Edited by Michael Streissguth. Da Capo Press, 352 pages, $26.00
When I was eight or so, I asked my stepfather what the difference was between Johnny Paycheck and Johnny Cash. As far as I could tell, they could be the same guy -- or related, anyway. "Big," my stepfather said, choosing, as usual, not to elaborate.
We shouldn't want to watch Temptation Island, Fox's hypersexed answer to reality TV. The concept -- let's see if a bunch of alluring singles in an exotic locale can bust up a few established, if tenuous, relationships -- is offensive; the couples claiming to test their love, shallow and vain.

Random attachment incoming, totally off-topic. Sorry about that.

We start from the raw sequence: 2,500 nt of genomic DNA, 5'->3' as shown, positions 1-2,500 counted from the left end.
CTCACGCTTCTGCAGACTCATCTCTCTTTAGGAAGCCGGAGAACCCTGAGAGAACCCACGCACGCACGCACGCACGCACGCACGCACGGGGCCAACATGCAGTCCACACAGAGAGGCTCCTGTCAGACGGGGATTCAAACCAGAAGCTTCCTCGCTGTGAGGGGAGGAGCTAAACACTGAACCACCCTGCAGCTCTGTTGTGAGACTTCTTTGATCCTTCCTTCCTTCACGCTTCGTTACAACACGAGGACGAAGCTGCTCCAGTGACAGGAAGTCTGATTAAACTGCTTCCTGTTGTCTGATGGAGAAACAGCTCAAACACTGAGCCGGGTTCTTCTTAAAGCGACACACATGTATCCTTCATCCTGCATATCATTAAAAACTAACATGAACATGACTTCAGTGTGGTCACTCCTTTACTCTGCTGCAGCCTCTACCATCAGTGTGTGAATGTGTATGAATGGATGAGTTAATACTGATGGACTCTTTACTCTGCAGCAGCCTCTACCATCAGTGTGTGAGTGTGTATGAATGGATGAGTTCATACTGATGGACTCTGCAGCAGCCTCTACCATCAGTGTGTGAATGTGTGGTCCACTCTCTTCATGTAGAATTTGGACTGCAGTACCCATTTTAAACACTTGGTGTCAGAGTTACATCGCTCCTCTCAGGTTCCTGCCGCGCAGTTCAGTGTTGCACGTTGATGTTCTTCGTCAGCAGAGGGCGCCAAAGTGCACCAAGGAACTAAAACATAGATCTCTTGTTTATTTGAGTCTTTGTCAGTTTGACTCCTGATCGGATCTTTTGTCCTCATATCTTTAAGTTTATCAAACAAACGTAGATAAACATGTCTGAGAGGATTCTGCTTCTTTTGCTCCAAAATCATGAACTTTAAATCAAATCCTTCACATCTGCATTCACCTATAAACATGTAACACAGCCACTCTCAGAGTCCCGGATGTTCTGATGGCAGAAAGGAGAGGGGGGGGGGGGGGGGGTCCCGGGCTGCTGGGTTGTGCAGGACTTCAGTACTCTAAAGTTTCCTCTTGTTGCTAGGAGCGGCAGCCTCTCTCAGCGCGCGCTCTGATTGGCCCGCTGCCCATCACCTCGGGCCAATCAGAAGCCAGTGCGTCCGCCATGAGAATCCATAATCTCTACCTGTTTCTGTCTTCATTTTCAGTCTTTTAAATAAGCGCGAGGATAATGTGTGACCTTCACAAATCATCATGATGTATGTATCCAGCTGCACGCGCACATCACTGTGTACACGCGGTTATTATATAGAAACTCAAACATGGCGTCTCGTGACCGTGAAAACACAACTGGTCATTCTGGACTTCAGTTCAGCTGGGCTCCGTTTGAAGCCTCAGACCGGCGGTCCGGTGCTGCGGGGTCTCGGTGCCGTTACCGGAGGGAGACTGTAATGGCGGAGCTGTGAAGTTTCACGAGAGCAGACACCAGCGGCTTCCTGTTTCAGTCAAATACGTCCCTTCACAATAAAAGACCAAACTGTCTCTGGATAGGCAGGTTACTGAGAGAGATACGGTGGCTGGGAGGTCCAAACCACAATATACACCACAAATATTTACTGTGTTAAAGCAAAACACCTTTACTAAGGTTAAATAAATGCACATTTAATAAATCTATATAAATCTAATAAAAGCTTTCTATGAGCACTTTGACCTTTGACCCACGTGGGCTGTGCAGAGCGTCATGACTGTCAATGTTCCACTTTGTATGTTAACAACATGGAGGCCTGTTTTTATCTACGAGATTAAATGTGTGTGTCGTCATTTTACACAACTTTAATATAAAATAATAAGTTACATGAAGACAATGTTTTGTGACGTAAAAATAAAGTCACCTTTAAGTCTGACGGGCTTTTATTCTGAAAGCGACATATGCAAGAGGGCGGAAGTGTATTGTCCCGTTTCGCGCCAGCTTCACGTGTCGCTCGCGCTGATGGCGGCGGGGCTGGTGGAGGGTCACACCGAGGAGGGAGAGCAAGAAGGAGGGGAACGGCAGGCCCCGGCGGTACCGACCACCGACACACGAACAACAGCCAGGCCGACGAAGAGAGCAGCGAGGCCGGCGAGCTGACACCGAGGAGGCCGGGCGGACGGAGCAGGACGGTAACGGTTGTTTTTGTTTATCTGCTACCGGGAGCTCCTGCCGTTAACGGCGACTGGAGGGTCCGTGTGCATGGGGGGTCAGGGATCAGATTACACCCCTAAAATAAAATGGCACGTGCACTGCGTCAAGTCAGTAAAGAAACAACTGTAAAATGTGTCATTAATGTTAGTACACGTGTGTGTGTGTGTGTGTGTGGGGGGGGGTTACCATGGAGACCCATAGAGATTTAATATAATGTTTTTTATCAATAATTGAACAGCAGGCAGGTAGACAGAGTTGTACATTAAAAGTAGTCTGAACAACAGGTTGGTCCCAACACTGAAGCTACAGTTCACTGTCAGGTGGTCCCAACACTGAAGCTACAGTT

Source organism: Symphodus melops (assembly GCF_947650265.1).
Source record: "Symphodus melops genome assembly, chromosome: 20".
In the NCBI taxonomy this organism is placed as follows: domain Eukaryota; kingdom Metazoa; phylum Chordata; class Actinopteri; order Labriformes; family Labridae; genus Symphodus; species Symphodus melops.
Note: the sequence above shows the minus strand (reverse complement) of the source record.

Truckers operate outside all sorts of boundaries. They know the whole country better than most of us know our own towns. They pick up hitchhikers. They speak in code. And a good part of America is enthralled. Kids in sedans throw desperate air-horn gestures out backseat windows in search of one reciprocating honk. We eat at truck stops and diners because if truckers eat there, the food must be good. (Never mind that at an actual truck stop, romanticism gives way to hamloaf, coin-op showers, and condom vending machines.)